Mr Crown, giving evidence to the inquiry on behalf of Mr Bowles, argued that the paper was in no doubt about the family’s wishes and could easily have established the identity of the girl in the picture. The PCC code bans the photographing of children under sixteen years of age without parental permission, and it also requires discretion and sensitivity in the reporting of grief and shock. The inquiry noted that these events happened while its hearings were in progress
The author J. K. Rowling described to the Leveson Inquiry her efforts to protect her children from press scrutiny. She explained: ‘As an adult I have made certain choices in my life and I must accept that certain consequences follow. However, my children have not made any such choices. I consider that they should be allowed to enjoy a normal childhood in which to grow and develop as people in peace, without outside interference by the media.’ Rowling recounted an incident involving her elder daughter: ‘She was in her first year at primary school and I unzipped her school bag in the evening and among the usual letters from school and debris that every child generates, I found an envelope addressed to me and the letter was from a journalist. It’s my recollection that the letter said that he intended to ask a mother at the school to put this in my daughter’s bag . . . I know no more than that. I don’t know whether that’s how the letter got in my daughter’s school bag or not, but I can only say that I felt such a sense of invasion that my daughter’s bag . . . It’s very difficult to say how angry I felt that my five-year-old daughter’s school was no longer a place of, you know, complete security from journalists.’
In 2002 David Cook was part of a Metropolitan Police team investigating the murder of Daniel Morgan, a private investigator and the business partner of Jonathan Rees, who was employed extensively by the News of the World. After Cook made an appeal about the Morgan case on the BBC’s Crimewatch programme, the News of the World began a surveillance operation against him and his then wife, Jacqui Hames, also a police officer. Their phones were hacked, they were placed under surveillance (Cook was followed as he walked his children to school) and the paper acquired information about Hames’s work record, which, she told the inquiry, could only have come from police files.
When the couple complained, according to Hames, neither the Metropolitan Police nor the News of the World showed a serious interest in getting to the bottom of this, the paper claiming that it had been trying to find out whether Cook and Hames were having an affair. They were married. Hames told the inquiry she believed that the News of the World had put her and her husband under surveillance because ‘suspects in the Daniel Morgan murder inquiry were using their association with a powerful and well-resourced newspaper to intimidate us and try to attempt to subvert the investigation’.
Sienna Miller described what it was like to be pursued by photographers: ‘For a number of years I was relentlessly pursued by about ten to fifteen men almost daily, pretty much daily and, you know, anything from being spat at or verbally abused. I think that the incentive is really to get as strong a reaction as possible, so – you know, as other people have mentioned – but being jumped out at, when you get a shock, or saying things to kind of get some emotional reaction. They seemed to go to any lengths to try to upset you, which is really difficult to deal with.’ She went on: ‘I would often find myself – I was twenty-one – at midnight running down a dark street on my own with ten big men chasing me and the fact that they had cameras in their hands meant that that was legal, but if you take away the cameras, what have you got? You’ve got a pack of men chasing a woman and obviously that’s a very intimidating situation to be in.’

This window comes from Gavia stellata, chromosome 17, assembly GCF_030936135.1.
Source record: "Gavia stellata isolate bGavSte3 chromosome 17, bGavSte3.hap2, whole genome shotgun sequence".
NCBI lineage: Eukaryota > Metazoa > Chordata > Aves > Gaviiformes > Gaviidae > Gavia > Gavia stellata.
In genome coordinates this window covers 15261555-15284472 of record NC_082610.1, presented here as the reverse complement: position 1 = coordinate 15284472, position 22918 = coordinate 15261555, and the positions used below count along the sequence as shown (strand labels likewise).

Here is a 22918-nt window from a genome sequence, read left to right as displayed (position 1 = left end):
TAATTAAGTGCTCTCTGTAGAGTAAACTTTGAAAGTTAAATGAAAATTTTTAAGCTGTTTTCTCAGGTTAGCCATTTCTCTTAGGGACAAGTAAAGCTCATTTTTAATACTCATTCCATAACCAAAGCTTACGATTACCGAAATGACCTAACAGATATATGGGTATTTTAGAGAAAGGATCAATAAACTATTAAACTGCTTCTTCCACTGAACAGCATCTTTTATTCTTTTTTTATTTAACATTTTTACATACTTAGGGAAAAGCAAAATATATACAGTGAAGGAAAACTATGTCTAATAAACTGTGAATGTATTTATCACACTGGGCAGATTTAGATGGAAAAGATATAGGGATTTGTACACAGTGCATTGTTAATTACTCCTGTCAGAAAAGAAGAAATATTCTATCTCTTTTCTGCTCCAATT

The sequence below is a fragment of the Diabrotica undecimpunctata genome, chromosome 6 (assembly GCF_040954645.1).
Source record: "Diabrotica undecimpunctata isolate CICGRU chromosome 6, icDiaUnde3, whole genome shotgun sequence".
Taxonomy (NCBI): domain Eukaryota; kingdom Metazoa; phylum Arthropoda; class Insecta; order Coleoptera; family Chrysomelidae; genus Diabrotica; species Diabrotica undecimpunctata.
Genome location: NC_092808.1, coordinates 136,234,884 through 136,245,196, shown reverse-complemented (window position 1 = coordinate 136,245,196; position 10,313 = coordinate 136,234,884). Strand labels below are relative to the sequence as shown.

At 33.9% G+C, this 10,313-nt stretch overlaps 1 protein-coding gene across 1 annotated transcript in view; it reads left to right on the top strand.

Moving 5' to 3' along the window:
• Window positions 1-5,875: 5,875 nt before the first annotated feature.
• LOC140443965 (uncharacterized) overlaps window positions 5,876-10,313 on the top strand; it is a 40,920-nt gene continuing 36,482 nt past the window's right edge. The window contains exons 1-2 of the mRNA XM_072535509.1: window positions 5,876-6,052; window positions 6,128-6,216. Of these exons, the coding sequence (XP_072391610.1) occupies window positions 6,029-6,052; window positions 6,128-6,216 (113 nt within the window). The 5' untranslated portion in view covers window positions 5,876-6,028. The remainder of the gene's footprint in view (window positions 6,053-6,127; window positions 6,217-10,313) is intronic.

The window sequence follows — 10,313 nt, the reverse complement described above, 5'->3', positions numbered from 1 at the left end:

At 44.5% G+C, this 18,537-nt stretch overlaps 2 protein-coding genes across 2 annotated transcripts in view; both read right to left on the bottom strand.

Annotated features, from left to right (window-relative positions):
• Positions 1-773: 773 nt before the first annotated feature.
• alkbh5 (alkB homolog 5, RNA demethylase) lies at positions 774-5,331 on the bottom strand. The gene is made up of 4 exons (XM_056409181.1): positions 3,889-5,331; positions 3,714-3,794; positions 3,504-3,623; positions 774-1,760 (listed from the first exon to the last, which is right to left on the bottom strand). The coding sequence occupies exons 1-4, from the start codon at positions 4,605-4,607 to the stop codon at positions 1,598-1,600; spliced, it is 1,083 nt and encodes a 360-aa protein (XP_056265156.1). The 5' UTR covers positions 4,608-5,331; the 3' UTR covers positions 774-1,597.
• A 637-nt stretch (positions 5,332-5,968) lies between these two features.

As part of an intensive operation against Charlotte Church, who was just sixteen when it began, the News of the World hacked her phone and the phones of her mother, Maria, and stepfather, James. They also hacked the phones of others in her small Welsh village, including that of the Parish Vicar.
Church said reporters ‘totally immersed’ themselves in her life and has alleged that the paper published thirty-three hacking-based news stories about her in four years. One story in 2005 revealed that her stepfather had had an affair and had taken cocaine. Shortly before that was published her mother, who had known about the affair and knew the article was being prepared, attempted to take her own life. Church told the inquiry: ‘It just had a massive, massive impact on my family life, on my mother’s health – which the News of the World had reported on before then – on her mental health state and her hospital treatment, which we also think the only way they could have known about that hospital treatment, etc., was either through the hacking or possibly through the bribing of hospital staff, etc. So they knew how vulnerable she was and still printed this story.’
In her written statement Church described the sequel: ‘The News of the World put a proposal to my mother. The proposal was that News of the World wanted an exclusive story of her breakdown, self-harming and attempted suicide in exchange for not printing a follow-up story about my father’s infidelity. My mother gave them the exclusive interview, which was published on 18 December 2005. She felt she had no choice other than to play by their rules. The follow-up story of my father’s sex life was then published in the People the next week anyway. This sequence of events drove my mother to additional self-harming and had a dramatic impact on her mental health. The havoc that the press have created within my family has been devastating.’